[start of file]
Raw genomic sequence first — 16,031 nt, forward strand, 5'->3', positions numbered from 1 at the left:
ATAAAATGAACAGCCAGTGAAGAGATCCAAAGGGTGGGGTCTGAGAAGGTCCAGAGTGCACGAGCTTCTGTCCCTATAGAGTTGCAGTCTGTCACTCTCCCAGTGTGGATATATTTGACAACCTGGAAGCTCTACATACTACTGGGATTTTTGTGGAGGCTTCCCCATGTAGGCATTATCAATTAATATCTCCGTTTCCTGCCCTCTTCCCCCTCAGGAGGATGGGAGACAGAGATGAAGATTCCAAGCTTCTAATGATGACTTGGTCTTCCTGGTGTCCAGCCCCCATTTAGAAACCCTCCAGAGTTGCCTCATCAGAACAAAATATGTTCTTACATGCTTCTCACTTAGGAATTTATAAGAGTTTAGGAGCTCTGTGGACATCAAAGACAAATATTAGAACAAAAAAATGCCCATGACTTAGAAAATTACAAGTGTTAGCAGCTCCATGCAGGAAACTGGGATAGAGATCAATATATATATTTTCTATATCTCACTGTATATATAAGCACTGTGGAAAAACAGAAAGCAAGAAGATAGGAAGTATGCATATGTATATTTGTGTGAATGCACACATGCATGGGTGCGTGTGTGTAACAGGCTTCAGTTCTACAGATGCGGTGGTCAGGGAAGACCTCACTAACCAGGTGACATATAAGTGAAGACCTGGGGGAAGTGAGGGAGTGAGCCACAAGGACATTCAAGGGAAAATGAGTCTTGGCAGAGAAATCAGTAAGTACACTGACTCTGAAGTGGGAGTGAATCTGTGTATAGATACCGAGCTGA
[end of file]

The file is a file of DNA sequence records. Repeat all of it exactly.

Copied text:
Raw genomic sequence first — 16,031 nt, forward strand, 5'->3', positions numbered from 1 at the left:
ATAAAATGAACAGCCAGTGAAGAGATCCAAAGGGTGGGGTCTGAGAAGGTCCAGAGTGCACGAGCTTCTGTCCCTATAGAGTTGCAGTCTGTCACTCTCCCAGTGTGGATATATTTGACAACCTGGAAGCTCTACATACTACTGGGATTTTTGTGGAGGCTTCCCCATGTAGGCATTATCAATTAATATCTCCGTTTCCTGCCCTCTTCCCCCTCAGGAGGATGGGAGACAGAGATGAAGATTCCAAGCTTCTAATGATGACTTGGTCTTCCTGGTGTCCAGCCCCCATTTAGAAACCCTCCAGAGTTGCCTCATCAGAACAAAATATGTTCTTACATGCTTCTCACTTAGGAATTTATAAGAGTTTAGGAGCTCTGTGGACATCAAAGACAAATATTAGAACAAAAAAATGCCCATGACTTAGAAAATTACAAGTGTTAGCAGCTCCATGCAGGAAACTGGGATAGAGATCAATATATATATTTTCTATATCTCACTGTATATATAAGCACTGTGGAAAAACAGAAAGCAAGAAGATAGGAAGTATGCATATGTATATTTGTGTGAATGCACACATGCATGGGTGCGTGTGTGTAACAGGCTTCAGTTCTACAGATGCGGTGGTCAGGGAAGACCTCACTAACCAGGTGACATATAAGTGAAGACCTGGGGGAAGTGAGGGAGTGAGCCACAAGGACATTCAAGGGAAAATGAGTCTTGGCAGAGAAATCAGTAAGTACACTGACTCTGAAGTGGGAGTGAATCTGTGTATAGATACCGAGCTGA